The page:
If the precise form of the function is not known it is better to construct an approximation using the methods like ,
Forward Euler finite difference
Trapazoidal rule formula.

so we only use numerical methods If the precise form of the function is not known ...
and with numerical methods ... we get function values ... right ??

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i found some good notes online ...

http://calculuslab.deltacollege.edu/ODE/ODE-h.html

At this point in your differential equations course you should have gotten used to a few of the analytic techniques used to solve first order differential equations. The technique varies somewhat according to the form of the original equation, and you may already have seen forms classified as separable, exact, homogeneous, or linear. The method of solution of each of these forms inevitably involves some type of integration in order to eliminate the unwanted derivative.
For the most part the techniques can become rote exercises, whereby you, the student, classifies the form of the equation, then follows the appropriate recipe to solve it. This kind of repetition sounds like an ideal task for relegating to a computer.
Recall that when solving a differential equation alone we are typically led to a family of solutions, determined by the presence of one or more constants.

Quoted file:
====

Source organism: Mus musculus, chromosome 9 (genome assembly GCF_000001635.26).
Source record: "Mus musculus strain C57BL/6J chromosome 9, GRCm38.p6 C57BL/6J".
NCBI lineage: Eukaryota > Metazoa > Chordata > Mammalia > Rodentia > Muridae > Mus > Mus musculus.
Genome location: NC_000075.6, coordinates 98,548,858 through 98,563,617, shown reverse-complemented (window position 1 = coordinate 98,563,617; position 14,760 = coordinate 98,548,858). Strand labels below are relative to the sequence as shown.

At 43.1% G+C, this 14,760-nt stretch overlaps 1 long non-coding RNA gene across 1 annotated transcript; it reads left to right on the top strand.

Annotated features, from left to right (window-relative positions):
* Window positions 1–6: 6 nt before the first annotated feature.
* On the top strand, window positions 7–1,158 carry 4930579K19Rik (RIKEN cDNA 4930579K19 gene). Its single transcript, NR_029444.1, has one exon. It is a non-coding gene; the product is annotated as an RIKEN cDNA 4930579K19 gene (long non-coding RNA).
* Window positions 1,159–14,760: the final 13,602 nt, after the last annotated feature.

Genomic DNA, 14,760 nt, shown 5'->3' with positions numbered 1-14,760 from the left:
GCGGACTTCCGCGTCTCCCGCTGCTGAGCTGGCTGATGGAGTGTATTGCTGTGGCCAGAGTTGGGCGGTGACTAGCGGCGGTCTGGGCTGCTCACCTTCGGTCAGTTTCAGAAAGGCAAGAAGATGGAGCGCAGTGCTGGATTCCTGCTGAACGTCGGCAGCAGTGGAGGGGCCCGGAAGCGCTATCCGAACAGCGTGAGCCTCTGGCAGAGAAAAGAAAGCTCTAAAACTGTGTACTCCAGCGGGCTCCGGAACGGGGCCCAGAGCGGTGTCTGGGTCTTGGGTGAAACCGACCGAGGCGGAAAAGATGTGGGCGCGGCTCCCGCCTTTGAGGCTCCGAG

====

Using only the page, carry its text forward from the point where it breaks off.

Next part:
In order to narrow this infinity of solutions to a unique solution it is necessary to impose one or more initial conditions, depending on the order of the differential equation. When this is done we say that we are now working with a an initial value problem
We have learned theorems that guarantee to us that under the right conditions an initial value problem has a solution that both exists, and is unique on some interval containing the x-value in the initial condition(s). However, we have also seen that despite this guarantee, it is frequently impossible to actually find this solution by standard techniques.
We have learned theorems that guarantee to us that under the right conditions an initial value problem has a solution that both exists, and is unique on some interval containing the x-value in the initial condition(s). However, we have also seen that despite this guarantee, it is frequently impossible to actually find this solution by standard techniques.